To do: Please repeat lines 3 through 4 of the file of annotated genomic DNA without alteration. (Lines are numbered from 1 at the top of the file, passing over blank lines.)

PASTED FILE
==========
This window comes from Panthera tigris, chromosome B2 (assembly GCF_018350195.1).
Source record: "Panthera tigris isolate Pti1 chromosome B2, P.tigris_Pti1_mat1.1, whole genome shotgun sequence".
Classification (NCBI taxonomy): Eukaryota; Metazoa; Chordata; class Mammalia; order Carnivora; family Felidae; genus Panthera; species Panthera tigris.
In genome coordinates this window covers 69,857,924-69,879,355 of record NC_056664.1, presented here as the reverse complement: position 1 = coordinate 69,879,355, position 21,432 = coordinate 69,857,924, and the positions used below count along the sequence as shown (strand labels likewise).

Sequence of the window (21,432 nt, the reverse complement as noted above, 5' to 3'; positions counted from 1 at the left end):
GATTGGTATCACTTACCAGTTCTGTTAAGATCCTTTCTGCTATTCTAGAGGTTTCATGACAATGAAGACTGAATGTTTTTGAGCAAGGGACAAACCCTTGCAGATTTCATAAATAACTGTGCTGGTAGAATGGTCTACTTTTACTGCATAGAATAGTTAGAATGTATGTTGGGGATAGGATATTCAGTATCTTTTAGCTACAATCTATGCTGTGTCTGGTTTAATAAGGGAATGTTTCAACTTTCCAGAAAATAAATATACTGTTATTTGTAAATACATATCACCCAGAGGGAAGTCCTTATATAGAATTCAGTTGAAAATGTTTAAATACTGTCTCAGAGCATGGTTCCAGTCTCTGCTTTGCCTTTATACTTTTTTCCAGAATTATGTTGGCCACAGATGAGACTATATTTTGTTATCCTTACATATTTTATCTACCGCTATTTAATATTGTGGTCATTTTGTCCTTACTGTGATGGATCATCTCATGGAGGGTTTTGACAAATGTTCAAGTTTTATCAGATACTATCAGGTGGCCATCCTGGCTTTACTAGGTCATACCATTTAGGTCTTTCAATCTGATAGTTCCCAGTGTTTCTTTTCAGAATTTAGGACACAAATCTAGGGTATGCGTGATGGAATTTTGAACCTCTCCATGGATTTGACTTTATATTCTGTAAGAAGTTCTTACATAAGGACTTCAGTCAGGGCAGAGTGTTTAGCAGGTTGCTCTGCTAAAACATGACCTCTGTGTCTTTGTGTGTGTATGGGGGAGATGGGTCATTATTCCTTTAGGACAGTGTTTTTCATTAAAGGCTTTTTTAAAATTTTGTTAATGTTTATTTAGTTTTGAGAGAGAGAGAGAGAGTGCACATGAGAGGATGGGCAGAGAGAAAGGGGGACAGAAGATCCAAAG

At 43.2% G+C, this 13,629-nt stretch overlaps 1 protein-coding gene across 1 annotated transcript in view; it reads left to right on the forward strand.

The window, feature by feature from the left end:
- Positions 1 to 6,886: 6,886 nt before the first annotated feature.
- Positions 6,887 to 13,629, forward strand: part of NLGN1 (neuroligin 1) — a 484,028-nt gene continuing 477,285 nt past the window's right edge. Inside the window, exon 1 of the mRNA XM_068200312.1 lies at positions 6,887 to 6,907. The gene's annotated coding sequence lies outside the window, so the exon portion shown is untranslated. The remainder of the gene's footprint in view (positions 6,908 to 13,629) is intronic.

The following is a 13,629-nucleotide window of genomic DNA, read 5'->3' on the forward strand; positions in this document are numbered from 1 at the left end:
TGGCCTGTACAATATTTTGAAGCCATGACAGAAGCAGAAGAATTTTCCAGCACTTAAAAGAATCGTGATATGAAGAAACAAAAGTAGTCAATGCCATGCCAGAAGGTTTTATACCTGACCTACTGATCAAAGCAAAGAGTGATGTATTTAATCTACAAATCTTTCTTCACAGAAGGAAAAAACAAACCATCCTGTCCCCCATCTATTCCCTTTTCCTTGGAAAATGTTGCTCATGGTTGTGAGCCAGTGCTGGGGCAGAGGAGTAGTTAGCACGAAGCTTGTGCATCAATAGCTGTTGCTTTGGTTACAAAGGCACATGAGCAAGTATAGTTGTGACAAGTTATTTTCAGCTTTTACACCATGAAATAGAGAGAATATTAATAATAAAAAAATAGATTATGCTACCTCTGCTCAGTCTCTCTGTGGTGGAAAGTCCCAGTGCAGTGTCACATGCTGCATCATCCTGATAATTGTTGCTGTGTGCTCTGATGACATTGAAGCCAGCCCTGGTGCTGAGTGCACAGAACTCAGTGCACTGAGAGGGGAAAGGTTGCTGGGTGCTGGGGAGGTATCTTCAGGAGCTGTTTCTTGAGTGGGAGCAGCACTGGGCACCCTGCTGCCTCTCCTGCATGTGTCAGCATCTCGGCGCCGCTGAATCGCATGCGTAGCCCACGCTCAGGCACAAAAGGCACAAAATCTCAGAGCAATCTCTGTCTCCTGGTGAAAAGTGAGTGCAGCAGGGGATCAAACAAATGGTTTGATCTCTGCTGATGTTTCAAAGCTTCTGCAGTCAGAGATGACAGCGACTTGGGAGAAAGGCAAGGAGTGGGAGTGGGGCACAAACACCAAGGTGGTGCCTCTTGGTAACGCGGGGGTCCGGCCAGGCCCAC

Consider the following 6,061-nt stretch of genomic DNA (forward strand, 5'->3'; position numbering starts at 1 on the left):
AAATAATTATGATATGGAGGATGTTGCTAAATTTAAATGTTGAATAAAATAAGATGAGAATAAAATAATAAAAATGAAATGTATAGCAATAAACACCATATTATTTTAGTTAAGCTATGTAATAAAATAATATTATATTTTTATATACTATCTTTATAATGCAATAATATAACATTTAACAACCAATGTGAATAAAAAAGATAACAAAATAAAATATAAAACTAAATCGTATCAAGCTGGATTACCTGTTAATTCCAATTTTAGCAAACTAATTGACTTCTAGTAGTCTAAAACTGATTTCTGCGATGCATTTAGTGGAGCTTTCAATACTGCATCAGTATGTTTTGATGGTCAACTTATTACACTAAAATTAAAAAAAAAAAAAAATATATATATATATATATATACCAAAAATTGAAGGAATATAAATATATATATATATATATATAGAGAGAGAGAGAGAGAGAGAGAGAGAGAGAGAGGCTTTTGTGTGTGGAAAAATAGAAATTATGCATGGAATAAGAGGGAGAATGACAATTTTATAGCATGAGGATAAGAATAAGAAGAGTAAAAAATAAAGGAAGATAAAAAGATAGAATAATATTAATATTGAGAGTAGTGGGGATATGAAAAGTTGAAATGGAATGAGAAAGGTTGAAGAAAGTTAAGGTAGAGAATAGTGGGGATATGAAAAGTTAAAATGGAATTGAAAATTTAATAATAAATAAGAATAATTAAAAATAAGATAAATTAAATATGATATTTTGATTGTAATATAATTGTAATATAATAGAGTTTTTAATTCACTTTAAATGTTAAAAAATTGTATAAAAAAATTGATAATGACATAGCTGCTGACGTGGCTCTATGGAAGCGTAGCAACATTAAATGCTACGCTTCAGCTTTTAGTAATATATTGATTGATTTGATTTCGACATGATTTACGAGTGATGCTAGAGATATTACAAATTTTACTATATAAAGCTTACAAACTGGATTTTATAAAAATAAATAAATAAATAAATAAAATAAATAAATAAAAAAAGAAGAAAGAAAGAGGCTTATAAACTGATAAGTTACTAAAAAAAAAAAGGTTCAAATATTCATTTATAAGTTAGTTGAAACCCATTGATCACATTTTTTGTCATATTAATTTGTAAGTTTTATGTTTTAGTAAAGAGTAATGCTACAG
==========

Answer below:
Classification (NCBI taxonomy): Eukaryota; Metazoa; Chordata; class Mammalia; order Carnivora; family Felidae; genus Panthera; species Panthera tigris.
In genome coordinates this window covers 69,857,924-69,879,355 of record NC_056664.1, presented here as the reverse complement: position 1 = coordinate 69,879,355, position 21,432 = coordinate 69,857,924, and the positions used below count along the sequence as shown (strand labels likewise).